A man was fuming after being handed a parking fine as he lay in an ambulance being treated for a suspected heart attack.
The motorist was receiving emergency treatment in the ambulance as his car was parked next to it.
Graham Lewis, 49, was handed a fixed penalty notice while being tended to by paramedics.
Mr Lewis was forced to emergency stop his vehicle after developing pains under his arms as he drove home.
He had been told to stop his car as soon as possible by an NHS 111 call handler.
Graham pulled up at the nearest car park where he was told by operators he could not drive any further and had to wait for an ambulance to arrive.
Paramedics ran an ECG to check his heart before one of the NHS staff told him that a parking fine had been placed on his windscreen while he was being treated.
Graham said the discovery of the ticket sent his blood pressure "through the roof" before he was taken to Hereford County Hospital as a precaution.
Graham, of Leominster. Herefordshire, said: "The ambulance came and got me in the back and they'd done the ECG and a few other tests.
"I was trying to phone the other half to say I had to go to hospital as she didn't know what was going on.
"I couldn't get hold of her in the ambulance so I stepped outside and as I'm on the phone the ambulance lady turns around and said I'd got a ticket.
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"Rightfully enough there was a ticket on my screen.
"The ambulance was parked across the corner of the vehicle, there's no way they couldn't see the ambulance."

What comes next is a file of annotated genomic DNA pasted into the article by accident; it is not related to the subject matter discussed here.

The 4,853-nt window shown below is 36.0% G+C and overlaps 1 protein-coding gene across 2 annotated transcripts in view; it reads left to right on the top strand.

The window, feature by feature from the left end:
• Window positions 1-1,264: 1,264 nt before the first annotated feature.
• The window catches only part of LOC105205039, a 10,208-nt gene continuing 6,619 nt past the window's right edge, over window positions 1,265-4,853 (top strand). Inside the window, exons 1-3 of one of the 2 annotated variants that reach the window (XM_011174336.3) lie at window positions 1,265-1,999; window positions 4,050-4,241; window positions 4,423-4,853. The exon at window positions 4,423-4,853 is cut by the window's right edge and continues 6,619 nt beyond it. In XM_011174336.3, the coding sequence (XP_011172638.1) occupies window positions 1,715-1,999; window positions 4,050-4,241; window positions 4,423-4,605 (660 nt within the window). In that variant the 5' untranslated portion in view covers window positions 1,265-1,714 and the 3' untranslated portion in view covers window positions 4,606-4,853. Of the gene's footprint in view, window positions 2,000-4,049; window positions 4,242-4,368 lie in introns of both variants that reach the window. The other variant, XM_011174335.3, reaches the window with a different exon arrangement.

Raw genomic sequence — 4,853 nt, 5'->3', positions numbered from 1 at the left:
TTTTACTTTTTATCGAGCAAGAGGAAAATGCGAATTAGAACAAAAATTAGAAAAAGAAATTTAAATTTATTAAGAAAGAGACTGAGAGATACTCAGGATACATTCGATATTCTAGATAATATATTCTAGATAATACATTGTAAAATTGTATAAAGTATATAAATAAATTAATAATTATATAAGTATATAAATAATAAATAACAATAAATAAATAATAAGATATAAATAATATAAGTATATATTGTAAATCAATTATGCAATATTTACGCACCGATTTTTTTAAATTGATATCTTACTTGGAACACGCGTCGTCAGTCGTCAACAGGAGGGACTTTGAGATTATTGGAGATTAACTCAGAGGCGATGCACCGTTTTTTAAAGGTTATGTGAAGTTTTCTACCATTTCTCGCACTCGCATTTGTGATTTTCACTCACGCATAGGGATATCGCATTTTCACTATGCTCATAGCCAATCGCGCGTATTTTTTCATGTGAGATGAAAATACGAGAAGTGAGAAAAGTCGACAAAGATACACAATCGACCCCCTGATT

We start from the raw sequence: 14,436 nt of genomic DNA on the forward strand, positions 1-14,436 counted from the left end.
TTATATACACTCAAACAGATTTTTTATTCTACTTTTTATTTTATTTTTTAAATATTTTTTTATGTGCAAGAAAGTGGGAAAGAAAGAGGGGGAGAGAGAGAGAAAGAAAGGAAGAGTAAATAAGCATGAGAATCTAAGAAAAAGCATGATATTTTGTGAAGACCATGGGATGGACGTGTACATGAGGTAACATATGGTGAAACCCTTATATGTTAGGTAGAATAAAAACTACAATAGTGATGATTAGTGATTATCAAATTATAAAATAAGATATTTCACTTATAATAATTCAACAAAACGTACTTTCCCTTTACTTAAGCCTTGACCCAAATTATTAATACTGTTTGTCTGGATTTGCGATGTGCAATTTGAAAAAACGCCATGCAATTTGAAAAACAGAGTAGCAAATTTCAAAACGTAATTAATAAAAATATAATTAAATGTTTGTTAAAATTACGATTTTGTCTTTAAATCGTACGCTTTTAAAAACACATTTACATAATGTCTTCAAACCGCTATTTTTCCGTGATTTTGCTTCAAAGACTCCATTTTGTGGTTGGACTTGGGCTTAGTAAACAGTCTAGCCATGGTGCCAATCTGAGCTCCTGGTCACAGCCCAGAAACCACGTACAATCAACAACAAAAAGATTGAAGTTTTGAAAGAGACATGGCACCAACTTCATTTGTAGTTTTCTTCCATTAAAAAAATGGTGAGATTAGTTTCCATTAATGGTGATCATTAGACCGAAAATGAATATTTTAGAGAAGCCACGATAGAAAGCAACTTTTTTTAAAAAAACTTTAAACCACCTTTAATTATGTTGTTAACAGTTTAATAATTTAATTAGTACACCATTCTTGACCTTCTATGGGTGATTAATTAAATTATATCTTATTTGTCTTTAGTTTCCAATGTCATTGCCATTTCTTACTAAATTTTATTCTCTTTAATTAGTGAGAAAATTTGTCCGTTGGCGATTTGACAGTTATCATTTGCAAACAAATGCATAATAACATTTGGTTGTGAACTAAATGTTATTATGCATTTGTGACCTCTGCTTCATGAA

Graham, who had not had a heart attack, argued the parking warden should have checked the ambulance or used common sense before issuing the fine on August 31.
The window engineer added: "I nearly passed out because I was that stressed in the ambulance.
"Then my blood pressure went through the roof pure and simply because I'd seen a ticket on my car.
"I'm just not impressed by the ticket people just going around slapping tickets on vehicles – it's ridiculous."
A spokesperson for Herefordshire Council said: "Our parking enforcement officers saw no indication that the driver of this vehicle was inside the nearby ambulance, which had no lights on and its doors closed.
"It would not be appropriate for an officer to knock on an ambulance door and potentially interrupt medical professionals.
"Cases such as these are the reason there is an appeals process in place, and we encourage anybody who has received a penalty charge notice as a result of a medical emergency to contact us through the appeals process."
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